It's easy to dream, to imagine what it would be like to have a cook's kitchen or a spa bath. From dreams come fresh ideas, and now your imagination is in overdrive. Wow, what you could do.
But to turn those dreams into reality is the tough part.
There is a budget to contend with, and if you want to do some of the work yourself, you have to set aside the time, always in short supply. Sometimes it will be a picture in a magazine or a new product that sparks your imagination.
In my initial “dream” state, I have come across some spectacular designs and uses for decorative concrete. It has caught the attention of designers and homeowners in recent years.
At first seen as a basic substrate for commercial interiors and modern lofts, the versatility of the material has opened up its application to decorative styles across the board, from cool urban to traditional farmhouse and transitional plans. All methods of applying color and design work well with concrete; it can be stained, stamped, stenciled, etched and polished; it will take inlays and can be molded to any shape.
For limitless design possibilities and to learn all you need to know about living with concrete, visit www.concretenetwork.com. The site also provides sources for concrete contractors across North America.
This is where I met Kristina and Steve Silberman, owners of Absolute ConcreteWorks, www.absolute concreteworks.com. They worked on a stunning project that shows off their company's vision: fusing art with function. “The concrete starts in liquid form,” says Steve, “so there is boundless opportunity for personalization.” In this kitchen, themed “A River Runs Through It,” the flowing design on the concrete surfaces literally runs around the kitchen, beginning at the island, along the kitchen counter and sink (all one) and on the counters on either side of the range.
The coloration has been etched into the concrete, pulling from the homeowners' palette they chose for the slate floor and kitchen cabinetry. Geodes have been embedded in the concrete. (You could embed stones or shells from your property.) The concrete is polished, sealed and finished with a coat of wax. Hardwearing, practical and beautiful, this is concrete re-created.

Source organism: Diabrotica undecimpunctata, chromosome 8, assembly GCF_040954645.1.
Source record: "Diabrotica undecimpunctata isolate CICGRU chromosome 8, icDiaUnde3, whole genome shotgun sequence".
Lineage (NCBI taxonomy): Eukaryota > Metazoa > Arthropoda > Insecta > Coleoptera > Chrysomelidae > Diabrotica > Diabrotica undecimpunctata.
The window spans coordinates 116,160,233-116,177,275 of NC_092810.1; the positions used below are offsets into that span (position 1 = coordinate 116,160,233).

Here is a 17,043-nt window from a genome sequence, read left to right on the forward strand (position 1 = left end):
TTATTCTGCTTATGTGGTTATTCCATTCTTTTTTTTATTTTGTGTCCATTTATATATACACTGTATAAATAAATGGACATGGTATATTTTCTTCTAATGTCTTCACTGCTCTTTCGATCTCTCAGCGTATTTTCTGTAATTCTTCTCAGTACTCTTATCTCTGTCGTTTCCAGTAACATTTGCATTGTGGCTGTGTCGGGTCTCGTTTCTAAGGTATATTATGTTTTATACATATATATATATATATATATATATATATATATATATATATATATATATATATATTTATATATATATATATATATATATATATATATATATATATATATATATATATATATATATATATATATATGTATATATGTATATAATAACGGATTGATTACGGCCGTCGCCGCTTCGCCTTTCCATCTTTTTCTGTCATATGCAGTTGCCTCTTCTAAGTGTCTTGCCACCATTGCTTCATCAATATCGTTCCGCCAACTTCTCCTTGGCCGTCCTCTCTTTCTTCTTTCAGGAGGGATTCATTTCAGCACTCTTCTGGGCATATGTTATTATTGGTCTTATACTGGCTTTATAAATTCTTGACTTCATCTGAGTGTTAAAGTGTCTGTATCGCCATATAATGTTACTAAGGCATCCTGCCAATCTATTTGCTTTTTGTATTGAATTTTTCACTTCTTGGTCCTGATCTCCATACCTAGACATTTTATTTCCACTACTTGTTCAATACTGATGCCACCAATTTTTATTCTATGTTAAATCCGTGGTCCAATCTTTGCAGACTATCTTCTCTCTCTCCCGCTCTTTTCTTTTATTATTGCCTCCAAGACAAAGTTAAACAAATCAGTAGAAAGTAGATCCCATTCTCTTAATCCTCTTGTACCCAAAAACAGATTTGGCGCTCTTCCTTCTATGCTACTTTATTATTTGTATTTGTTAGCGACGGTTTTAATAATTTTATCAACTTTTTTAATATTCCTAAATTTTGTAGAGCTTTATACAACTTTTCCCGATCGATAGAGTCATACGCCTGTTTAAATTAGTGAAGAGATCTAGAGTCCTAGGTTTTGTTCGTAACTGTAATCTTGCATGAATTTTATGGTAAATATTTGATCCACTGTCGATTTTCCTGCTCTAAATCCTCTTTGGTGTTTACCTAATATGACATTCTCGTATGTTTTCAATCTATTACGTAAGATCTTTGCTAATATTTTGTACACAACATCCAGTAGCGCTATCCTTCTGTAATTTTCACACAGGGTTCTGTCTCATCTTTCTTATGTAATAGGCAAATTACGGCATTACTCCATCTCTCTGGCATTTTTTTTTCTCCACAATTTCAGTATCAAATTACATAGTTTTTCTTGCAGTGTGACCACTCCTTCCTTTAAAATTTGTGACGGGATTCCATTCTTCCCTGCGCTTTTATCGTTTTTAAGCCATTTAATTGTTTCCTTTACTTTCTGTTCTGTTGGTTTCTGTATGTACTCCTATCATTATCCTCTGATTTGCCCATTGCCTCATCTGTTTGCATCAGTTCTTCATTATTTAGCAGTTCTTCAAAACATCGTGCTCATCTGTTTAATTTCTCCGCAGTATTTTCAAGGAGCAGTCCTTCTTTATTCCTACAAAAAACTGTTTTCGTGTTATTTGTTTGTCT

Whatever your home projects and dreams are, it's time to make at least one or two of them a reality. Here are a few tips:
Set your goal. What do you want to have at the end of the project? More room, an updated look and a different use of existing space are all attainable on any budget.
Consider your budget. Depending on the project, you will need to account for building materials, labor, new or repurposed furniture and decoration. Time off from work counts too, and delays are inevitable.
Plan your project. Do this twice. Once for an overall plan of what is required to complete the project, and then a more detailed, step-by-step plan that covers each section, including shopping, ordering, hiring the trades and professionals, and the time lines.
Prepare for the impact on everyday living that the project is going to have. Make allowances for the space that is temporarily out of action, and create a backup strategy while the work is being completed.
Weather considerations. While there is no way to predict the weather, if you are planning an outdoor project, you will need a period of dry weather, so try to plan when your area would have the best chance to realize this generally unpredictable situation.
Debbie Travis' House to Home column is produced by Debbie Travis and Barbara Dingle. Email questions to firstname.lastname@example.org. You can follow Travis on Twitter at www.twitter.com/debbie_travis, and visit her website, www.debbietravis.com.
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